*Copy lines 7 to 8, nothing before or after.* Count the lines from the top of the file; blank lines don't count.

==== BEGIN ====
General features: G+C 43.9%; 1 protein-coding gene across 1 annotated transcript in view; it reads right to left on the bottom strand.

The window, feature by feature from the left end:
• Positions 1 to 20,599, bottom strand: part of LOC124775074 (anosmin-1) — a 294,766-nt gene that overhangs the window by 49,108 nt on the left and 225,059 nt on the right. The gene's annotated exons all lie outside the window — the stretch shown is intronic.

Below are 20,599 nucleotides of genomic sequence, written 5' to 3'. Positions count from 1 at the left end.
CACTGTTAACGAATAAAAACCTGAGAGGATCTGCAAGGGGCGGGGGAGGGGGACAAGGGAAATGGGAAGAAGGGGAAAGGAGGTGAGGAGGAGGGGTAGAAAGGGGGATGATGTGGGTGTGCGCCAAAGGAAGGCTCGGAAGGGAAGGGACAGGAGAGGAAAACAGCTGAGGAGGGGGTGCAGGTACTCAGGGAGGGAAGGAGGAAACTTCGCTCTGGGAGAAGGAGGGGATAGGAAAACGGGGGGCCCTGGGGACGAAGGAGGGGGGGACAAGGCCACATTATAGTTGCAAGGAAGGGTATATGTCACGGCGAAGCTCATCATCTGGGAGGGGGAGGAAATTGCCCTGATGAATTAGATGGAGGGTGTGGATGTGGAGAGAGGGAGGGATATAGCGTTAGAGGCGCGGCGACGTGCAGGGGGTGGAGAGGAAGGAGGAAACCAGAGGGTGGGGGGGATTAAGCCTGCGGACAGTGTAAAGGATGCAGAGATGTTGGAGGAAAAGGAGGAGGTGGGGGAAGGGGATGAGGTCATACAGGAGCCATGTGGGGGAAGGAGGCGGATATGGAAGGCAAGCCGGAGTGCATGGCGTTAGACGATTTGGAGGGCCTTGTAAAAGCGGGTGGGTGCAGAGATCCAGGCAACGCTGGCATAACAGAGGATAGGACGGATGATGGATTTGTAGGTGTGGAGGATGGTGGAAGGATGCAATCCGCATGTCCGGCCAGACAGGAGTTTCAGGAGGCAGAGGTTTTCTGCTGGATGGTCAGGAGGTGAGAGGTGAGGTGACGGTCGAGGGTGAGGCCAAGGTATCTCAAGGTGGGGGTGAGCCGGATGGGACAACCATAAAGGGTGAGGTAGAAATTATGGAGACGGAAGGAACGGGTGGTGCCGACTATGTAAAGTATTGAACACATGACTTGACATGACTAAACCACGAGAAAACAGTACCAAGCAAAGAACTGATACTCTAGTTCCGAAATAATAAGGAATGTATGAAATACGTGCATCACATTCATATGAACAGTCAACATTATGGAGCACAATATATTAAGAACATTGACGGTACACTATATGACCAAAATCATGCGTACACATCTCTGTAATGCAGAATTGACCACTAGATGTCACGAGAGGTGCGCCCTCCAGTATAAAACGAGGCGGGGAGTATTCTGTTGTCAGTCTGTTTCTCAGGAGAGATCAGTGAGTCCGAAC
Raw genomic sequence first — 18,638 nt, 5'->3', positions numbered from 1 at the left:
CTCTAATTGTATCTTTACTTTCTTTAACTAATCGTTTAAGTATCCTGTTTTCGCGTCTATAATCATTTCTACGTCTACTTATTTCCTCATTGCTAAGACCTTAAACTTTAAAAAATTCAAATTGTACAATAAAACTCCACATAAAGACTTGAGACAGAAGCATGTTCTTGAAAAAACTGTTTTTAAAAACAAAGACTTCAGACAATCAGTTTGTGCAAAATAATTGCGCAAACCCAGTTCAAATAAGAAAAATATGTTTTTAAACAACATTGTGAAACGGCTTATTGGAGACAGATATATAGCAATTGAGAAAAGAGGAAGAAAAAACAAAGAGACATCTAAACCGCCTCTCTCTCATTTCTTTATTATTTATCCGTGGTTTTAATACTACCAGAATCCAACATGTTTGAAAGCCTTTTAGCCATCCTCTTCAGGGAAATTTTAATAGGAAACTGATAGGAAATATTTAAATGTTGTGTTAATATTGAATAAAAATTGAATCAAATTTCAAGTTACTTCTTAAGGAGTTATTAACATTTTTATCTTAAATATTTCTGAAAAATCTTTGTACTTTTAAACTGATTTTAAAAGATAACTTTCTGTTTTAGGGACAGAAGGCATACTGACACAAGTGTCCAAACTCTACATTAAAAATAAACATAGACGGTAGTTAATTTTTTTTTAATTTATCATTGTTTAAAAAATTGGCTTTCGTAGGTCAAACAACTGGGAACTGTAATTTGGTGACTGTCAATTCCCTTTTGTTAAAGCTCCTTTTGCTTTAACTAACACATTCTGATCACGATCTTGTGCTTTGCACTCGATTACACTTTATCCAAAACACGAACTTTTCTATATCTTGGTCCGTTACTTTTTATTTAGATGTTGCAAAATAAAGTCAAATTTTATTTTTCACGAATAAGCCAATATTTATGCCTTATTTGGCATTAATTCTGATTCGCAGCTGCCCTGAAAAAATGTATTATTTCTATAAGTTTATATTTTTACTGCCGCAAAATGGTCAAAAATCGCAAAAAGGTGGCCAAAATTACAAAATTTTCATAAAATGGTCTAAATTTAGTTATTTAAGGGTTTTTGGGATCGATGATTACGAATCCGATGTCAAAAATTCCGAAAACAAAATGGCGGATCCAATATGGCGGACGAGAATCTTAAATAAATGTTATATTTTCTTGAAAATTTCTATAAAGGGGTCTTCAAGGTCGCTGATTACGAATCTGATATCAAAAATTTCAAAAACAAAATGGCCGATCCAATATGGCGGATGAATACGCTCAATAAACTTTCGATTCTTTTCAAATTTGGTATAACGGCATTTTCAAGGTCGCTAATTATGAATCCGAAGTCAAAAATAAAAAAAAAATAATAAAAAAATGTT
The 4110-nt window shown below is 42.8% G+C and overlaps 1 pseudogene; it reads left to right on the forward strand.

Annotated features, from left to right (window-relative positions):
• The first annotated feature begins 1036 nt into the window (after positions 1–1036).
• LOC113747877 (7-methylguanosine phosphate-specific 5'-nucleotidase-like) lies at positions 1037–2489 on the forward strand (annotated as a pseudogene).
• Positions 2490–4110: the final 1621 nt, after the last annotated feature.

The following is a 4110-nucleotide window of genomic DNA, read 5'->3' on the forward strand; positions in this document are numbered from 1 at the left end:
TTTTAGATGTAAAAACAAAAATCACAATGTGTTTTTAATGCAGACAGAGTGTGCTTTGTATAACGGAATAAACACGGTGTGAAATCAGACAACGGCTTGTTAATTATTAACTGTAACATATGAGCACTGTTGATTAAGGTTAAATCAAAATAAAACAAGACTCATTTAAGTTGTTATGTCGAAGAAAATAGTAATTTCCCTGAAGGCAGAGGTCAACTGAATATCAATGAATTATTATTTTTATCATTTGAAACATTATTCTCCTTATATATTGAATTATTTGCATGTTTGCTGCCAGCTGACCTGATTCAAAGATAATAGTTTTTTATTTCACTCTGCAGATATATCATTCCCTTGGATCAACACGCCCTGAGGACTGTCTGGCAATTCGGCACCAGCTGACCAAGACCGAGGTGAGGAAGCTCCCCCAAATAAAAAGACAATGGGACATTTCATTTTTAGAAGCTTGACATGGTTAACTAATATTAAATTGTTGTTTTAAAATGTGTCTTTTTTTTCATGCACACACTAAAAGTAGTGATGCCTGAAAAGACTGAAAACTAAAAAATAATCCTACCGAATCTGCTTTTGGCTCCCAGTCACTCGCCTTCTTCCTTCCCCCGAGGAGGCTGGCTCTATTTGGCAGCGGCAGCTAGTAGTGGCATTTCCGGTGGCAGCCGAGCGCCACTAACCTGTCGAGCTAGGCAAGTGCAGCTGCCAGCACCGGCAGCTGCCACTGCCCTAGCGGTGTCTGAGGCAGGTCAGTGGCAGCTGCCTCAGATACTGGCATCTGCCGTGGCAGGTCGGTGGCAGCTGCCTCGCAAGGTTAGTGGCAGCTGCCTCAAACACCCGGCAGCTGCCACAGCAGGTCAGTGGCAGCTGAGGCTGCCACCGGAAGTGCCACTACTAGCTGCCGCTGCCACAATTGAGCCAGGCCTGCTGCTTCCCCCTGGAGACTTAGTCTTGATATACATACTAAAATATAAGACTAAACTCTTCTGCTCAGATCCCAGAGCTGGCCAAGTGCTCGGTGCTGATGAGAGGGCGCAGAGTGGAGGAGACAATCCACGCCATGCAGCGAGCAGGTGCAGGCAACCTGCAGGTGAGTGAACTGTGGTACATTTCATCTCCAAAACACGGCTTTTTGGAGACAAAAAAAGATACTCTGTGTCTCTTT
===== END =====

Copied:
CTCTAATTGTATCTTTACTTTCTTTAACTAATCGTTTAAGTATCCTGTTTTCGCGTCTATAATCATTTCTACGTCTACTTATTTCCTCATTGCTAAGACCTTAAACTTTAAAAAATTCAAATTGTACAATAAAACTCCACATAAAGACTTGAGACAGAAGCATGTTCTTGAAAAAACTGTTTTTAAAAACAAAGACTTCAGACAATCAGTTTGTGCAAAATAATTGCGCAAACCCAGTTCAAATAAGAAAAATATGTTTTTAAACAACATTGTGAAACGGCTTATTGGAGACAGATATATAGCAATTGAGAAAAGAGGAAGAAAAAACAAAGAGACATCTAAACCGCCTCTCTCTCATTTCTTTATTATTTATCCGTGGTTTTAATACTACCAGAATCCAACATGTTTGAAAGCCTTTTAGCCATCCTCTTCAGGGAAATTTTAATAGGAAACTGATAGGAAATATTTAAATGTTGTGTTAATATTGAATAAAAATTGAATCAAATTTCAAGTTACTTCTTAAGGAGTTATTAACATTTTTATCTTAAATATTTCTGAAAAATCTTTGTACTTTTAAACTGATTTTAAAAGATAACTTTCTGTTTTAGGGACAGAAGGCATACTGACACAAGTGTCCAAACTCTACATTAAAAATAAACATAGACGGTAGTTAATTTTTTTTTAATTTATCATTGTTTAAAAAATTGGCTTTCGTAGGTCAAACAACTGGGAACTGTAATTTGGTGACTGTCAATTCCCTTTTGTTAAAGCTCCTTTTGCTTTAACTAACACATTCTGATCACGATCTTGTGCTTTGCACTCGATTACACTTTATCCAAAACACGAACTTTTCTATATCTTGGTCCGTTACTTTTTATTTAGATGTTGCAAAATAAAGTCAAATTTTATTTTTCACGAATAAGCCAATATTTATGCCTTATTTGGCATTAATTCTGATTCGCAGCTGCCCTGAAAAAATGTATTATTTCTATAAGTTTATATTTTTACTGCCGCAAAATGGTCAAAAATCGCAAAAAGGTGGCCAAAATTACAAAATTTTCATAAAATGGTCTAAATTTAGTTATTTAAGGGTTTTTGGGATCGATGATTACGAATCCGATGTCAAAAATTCCGAAAACAAAATGGCGGATCCAATATGGCGGACGAGAATCTTAAATAAATGTTATATTTTCTTGAAAATTTCTATAAAGGGGTCTTCAAGGTCGCTGATTACGAATCTGATATCAAAAATTTCAAAAACAAAATGGCCGATCCAATATGGCGGATGAATACGCTCAATAAACTTTCGATTCTTTTCAAATTTGGTATAACGGCATTTTCAAGGTCGCTAATTATGAATCCGAAGTCAAAAATAAAAAAAAAATAATAAAAAAATGTT
The 4110-nt window shown below is 42.8% G+C and overlaps 1 pseudogene; it reads left to right on the forward strand.